Seismic Microzonation (SM) is a key tool for planning strategies for risk mitigation; it represents the assessment of Local Seismic Hazard by identifying and mapping, at scale 1:10.000 or higher, zones with homogeneous seismic behavior within a given geographic area. SM studies are complementary to the Regional Seismic Hazard (RSH) studies, which calculate with probabilistic and deterministic methods ground motion parameters at a site under conditions of rigid and flat soil (NTC 08).

In the 2008, the Conference of Regions and Autonomous Provinces of Italy and the Civil Protection Department publish the "Indirizzi e criteri per la Microzonazione Sismica" (“Guidelines for Seismic Microzonation”, 2015).

The “Guidelines for Seismic Microzonation” is a national reference document for studies to estimate the seismic risk of a territory.They describe the principles and elements for basic studies and for applications in land and emergency planning. This document also describes operational tools for the implementation of Seismic Microzonation studies, including the schedule investigations and the production of thematic maps.


The seismic microzonation (SM) identifying zones with homogeneous seismic behavior. The identified microzones are classified basing on the expected local ground motion in case of earthquake, and are subdivided into:

  • stable zones, where no substantial deviations are expected from the ground motion produced by a seismic event on rigid and flat soils;
  • stable zones prone to local amplification, where ground motion is amplified because of local stratigraphic and morphological conditions;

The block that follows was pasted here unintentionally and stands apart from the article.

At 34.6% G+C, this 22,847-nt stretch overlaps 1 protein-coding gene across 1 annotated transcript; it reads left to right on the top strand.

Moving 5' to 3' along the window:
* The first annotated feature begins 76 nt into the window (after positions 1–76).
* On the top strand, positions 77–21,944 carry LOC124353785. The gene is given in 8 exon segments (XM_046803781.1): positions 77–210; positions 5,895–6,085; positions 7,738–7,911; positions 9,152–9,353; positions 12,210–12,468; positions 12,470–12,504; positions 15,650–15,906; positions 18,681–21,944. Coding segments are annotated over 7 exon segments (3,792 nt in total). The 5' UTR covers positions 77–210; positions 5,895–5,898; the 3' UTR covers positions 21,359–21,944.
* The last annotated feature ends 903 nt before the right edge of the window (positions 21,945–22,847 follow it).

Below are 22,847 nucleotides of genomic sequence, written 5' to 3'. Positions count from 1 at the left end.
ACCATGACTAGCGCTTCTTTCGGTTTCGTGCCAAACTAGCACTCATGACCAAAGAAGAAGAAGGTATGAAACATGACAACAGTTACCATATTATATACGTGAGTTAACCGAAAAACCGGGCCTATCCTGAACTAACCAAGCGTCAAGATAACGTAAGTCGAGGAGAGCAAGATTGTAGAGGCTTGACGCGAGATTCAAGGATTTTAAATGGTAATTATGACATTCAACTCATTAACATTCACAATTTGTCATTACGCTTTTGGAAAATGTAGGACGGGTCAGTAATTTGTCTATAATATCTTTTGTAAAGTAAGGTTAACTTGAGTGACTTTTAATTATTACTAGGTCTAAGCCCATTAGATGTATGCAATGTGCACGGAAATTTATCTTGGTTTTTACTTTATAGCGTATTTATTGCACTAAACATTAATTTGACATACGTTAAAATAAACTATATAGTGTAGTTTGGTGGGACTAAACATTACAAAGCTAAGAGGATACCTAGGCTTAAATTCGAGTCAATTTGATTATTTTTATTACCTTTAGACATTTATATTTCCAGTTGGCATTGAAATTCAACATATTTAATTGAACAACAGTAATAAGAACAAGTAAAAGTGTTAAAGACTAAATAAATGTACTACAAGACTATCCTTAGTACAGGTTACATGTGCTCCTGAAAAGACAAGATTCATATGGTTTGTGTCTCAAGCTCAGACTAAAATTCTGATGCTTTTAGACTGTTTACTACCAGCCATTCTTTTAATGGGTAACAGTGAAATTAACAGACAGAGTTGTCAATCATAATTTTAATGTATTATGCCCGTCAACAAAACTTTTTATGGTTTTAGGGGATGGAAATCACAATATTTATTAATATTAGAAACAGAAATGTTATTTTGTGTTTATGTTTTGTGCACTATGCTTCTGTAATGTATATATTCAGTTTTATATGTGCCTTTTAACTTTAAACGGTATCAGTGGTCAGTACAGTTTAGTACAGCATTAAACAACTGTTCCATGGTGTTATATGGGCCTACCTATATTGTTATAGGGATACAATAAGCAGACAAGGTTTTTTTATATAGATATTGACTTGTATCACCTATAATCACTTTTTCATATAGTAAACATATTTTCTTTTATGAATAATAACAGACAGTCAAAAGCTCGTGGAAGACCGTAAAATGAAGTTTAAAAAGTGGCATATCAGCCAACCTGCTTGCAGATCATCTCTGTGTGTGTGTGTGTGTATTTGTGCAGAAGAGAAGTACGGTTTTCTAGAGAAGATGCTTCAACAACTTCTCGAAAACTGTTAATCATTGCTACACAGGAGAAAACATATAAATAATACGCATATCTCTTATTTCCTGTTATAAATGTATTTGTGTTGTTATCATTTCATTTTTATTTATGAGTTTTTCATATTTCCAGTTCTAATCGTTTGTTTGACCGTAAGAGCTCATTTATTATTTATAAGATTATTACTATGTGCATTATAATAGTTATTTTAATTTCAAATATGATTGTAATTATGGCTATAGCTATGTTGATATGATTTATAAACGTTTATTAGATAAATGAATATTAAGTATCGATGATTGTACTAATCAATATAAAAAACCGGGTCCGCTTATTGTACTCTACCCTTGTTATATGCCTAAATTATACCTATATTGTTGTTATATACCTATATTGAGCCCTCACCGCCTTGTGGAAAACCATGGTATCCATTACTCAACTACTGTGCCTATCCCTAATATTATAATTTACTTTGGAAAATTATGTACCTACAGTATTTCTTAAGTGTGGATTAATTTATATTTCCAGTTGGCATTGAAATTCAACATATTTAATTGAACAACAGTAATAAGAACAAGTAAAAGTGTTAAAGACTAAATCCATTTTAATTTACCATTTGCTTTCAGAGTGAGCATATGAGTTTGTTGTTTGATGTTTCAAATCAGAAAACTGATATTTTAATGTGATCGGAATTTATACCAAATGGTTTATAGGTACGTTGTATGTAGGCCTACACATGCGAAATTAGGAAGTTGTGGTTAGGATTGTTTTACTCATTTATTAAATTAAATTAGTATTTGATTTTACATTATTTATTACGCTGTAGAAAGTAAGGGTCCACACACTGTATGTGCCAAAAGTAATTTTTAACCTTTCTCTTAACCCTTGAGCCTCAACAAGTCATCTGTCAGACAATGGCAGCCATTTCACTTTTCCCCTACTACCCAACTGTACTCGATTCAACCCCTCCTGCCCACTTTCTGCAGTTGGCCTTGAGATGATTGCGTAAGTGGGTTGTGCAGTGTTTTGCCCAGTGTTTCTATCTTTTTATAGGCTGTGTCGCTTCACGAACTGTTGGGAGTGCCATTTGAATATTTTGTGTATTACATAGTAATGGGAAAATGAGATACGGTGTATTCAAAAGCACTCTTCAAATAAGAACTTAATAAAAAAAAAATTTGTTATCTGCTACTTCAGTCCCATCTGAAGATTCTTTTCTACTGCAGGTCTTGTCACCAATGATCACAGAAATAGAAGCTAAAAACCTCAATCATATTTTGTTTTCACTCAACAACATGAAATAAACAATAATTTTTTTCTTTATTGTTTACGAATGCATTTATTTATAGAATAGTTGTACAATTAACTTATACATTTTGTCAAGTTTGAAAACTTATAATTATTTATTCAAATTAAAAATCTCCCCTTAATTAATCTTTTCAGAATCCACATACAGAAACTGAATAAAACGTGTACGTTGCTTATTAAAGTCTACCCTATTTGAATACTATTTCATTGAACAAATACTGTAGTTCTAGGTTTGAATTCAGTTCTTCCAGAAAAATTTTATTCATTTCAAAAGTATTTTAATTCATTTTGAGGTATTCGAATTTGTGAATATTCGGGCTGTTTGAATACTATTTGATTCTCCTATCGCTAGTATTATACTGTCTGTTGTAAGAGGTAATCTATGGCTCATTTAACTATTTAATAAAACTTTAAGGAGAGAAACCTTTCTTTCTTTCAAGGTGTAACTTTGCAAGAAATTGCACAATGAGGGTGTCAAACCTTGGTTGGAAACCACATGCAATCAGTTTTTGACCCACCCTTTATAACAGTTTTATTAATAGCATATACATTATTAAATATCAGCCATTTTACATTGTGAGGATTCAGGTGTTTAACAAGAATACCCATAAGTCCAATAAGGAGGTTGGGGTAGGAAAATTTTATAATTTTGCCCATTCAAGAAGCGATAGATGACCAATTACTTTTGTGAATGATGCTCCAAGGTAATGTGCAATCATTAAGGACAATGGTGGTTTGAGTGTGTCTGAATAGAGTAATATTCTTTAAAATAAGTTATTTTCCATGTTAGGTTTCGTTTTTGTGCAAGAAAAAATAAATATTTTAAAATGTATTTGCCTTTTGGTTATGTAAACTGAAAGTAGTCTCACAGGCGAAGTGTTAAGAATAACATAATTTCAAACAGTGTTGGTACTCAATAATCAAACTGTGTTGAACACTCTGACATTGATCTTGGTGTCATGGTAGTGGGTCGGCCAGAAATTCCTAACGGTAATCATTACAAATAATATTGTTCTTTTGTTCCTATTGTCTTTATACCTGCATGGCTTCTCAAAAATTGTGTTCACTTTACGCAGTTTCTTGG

• instability- prone zones, where permanent instabilities, slope instability, liquefaction, differential settlement, active and capable faults, are expected.

Italy has a long history of seismological history concerning also seismic hazard and risk assessment.

The importance of local effects emerged in the 1846, when the scientist Leopoldo Pilla in the “Istoria del tremuoto che ha devastato i paesi della costa toscana il 14 agosto 1846” claimed that “La esperienza ha dimostrato in Italia che i paesi sono flagellati dal tremuoto principalmente in ragione della natura e forma del suolo in cui sono situati […] si può ad essi assegnare l'ordine crescente che segue di esposizione al pericolo: paesi situati sopra monti di rocce sode; paesi in pianura; paesi giacenti sopra poggi di rocce friabili (The experience showed in Italy that villages are struck by earthquakes mainly because of the nature and shape of the soil on which they lay […] to them it can be assign the increasing order of exposure to danger: villages sited above mountains made of compact rocks; villages sited on plains; villages lying on hills of loose rocks)”. Despite the observations of Pilla, 50 years were spent before these matters were considered in Italy.

The purpose of Seismic Microzonation studies is to identify the local conditions that can significantly modify the characteristics of expected seismic motion or cause major permanent deformations on buildings, structures and infrastructures. The results of studies are useful to plan and to realize actions for seismic prevention and risk assessment.


Application areas of Seismic Microzonation are described in “Guidelines for Seismic Microzonation” and can be summarized below:

  • territorial and urban planning: they integrate the knowledge of those components that give rise to seismic risk and provide decision-making criteria related to the prevention and mitigation of this risk both at area – wide and municipal scale (for further details see Chapter 1.7 of Guidelines for Seismic Microzonation);
  • emergency planning: at both the municipal and provincial level, SM studies may help identify the strategic elements of an emergency plan and, in general, of civil protection resources (for further details see Chapter 1.8 of Guidelines for Seismic Microzonation);
  • design of buildings or structures: (both existing and in project) SM studies highlight possible phenomena of motion amplification induced by local lithostratigraphic and morphological conditions, as well as instability and permanent deformations caused by earthquakes (for further details see Chapter 1.9 of Guidelines for Seismic Microzonation).

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